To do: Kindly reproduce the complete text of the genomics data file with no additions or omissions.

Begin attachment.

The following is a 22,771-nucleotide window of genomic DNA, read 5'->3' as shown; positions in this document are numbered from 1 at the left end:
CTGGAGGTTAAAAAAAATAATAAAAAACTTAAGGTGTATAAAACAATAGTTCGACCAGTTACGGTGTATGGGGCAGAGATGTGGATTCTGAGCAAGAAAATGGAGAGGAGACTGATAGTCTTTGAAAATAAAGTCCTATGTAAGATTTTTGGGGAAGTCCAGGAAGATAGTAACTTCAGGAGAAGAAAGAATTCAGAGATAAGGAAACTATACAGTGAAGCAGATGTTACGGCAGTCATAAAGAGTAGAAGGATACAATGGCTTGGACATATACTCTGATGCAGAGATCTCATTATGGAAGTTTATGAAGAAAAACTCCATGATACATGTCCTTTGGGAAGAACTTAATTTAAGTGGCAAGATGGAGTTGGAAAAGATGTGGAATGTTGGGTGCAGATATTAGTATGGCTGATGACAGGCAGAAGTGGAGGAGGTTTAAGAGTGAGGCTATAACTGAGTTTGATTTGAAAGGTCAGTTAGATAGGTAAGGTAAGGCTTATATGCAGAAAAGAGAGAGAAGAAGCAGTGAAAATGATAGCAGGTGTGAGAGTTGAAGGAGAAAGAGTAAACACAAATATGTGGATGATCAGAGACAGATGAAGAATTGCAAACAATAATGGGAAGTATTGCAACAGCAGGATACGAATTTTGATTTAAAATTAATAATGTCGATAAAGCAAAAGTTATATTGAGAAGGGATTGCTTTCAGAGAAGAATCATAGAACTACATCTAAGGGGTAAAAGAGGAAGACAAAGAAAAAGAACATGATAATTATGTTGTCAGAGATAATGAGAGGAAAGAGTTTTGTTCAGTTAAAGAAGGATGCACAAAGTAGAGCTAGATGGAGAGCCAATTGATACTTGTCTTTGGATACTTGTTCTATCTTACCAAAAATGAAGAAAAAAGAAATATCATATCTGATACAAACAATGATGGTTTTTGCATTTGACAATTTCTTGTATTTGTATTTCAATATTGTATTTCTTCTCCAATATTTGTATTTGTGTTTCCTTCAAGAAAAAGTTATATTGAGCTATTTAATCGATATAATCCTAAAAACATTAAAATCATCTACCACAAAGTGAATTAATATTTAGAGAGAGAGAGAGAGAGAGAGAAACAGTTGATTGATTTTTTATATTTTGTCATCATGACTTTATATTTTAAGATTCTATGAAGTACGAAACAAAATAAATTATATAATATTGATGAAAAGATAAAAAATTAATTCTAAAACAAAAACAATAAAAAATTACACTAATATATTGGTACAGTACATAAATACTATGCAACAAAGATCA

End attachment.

The following is a 22,771-nucleotide window of genomic DNA, read 5'->3' as shown; positions in this document are numbered from 1 at the left end:
CTGGAGGTTAAAAAAAATAATAAAAAACTTAAGGTGTATAAAACAATAGTTCGACCAGTTACGGTGTATGGGGCAGAGATGTGGATTCTGAGCAAGAAAATGGAGAGGAGACTGATAGTCTTTGAAAATAAAGTCCTATGTAAGATTTTTGGGGAAGTCCAGGAAGATAGTAACTTCAGGAGAAGAAAGAATTCAGAGATAAGGAAACTATACAGTGAAGCAGATGTTACGGCAGTCATAAAGAGTAGAAGGATACAATGGCTTGGACATATACTCTGATGCAGAGATCTCATTATGGAAGTTTATGAAGAAAAACTCCATGATACATGTCCTTTGGGAAGAACTTAATTTAAGTGGCAAGATGGAGTTGGAAAAGATGTGGAATGTTGGGTGCAGATATTAGTATGGCTGATGACAGGCAGAAGTGGAGGAGGTTTAAGAGTGAGGCTATAACTGAGTTTGATTTGAAAGGTCAGTTAGATAGGTAAGGTAAGGCTTATATGCAGAAAAGAGAGAGAAGAAGCAGTGAAAATGATAGCAGGTGTGAGAGTTGAAGGAGAAAGAGTAAACACAAATATGTGGATGATCAGAGACAGATGAAGAATTGCAAACAATAATGGGAAGTATTGCAACAGCAGGATACGAATTTTGATTTAAAATTAATAATGTCGATAAAGCAAAAGTTATATTGAGAAGGGATTGCTTTCAGAGAAGAATCATAGAACTACATCTAAGGGGTAAAAGAGGAAGACAAAGAAAAAGAACATGATAATTATGTTGTCAGAGATAATGAGAGGAAAGAGTTTTGTTCAGTTAAAGAAGGATGCACAAAGTAGAGCTAGATGGAGAGCCAATTGATACTTGTCTTTGGATACTTGTTCTATCTTACCAAAAATGAAGAAAAAAGAAATATCATATCTGATACAAACAATGATGGTTTTTGCATTTGACAATTTCTTGTATTTGTATTTCAATATTGTATTTCTTCTCCAATATTTGTATTTGTGTTTCCTTCAAGAAAAAGTTATATTGAGCTATTTAATCGATATAATCCTAAAAACATTAAAATCATCTACCACAAAGTGAATTAATATTTAGAGAGAGAGAGAGAGAGAGAGAAACAGTTGATTGATTTTTTATATTTTGTCATCATGACTTTATATTTTAAGATTCTATGAAGTACGAAACAAAATAAATTATATAATATTGATGAAAAGATAAAAAATTAATTCTAAAACAAAAACAATAAAAAATTACACTAATATATTGGTACAGTACATAAATACTATGCAACAAAGATCA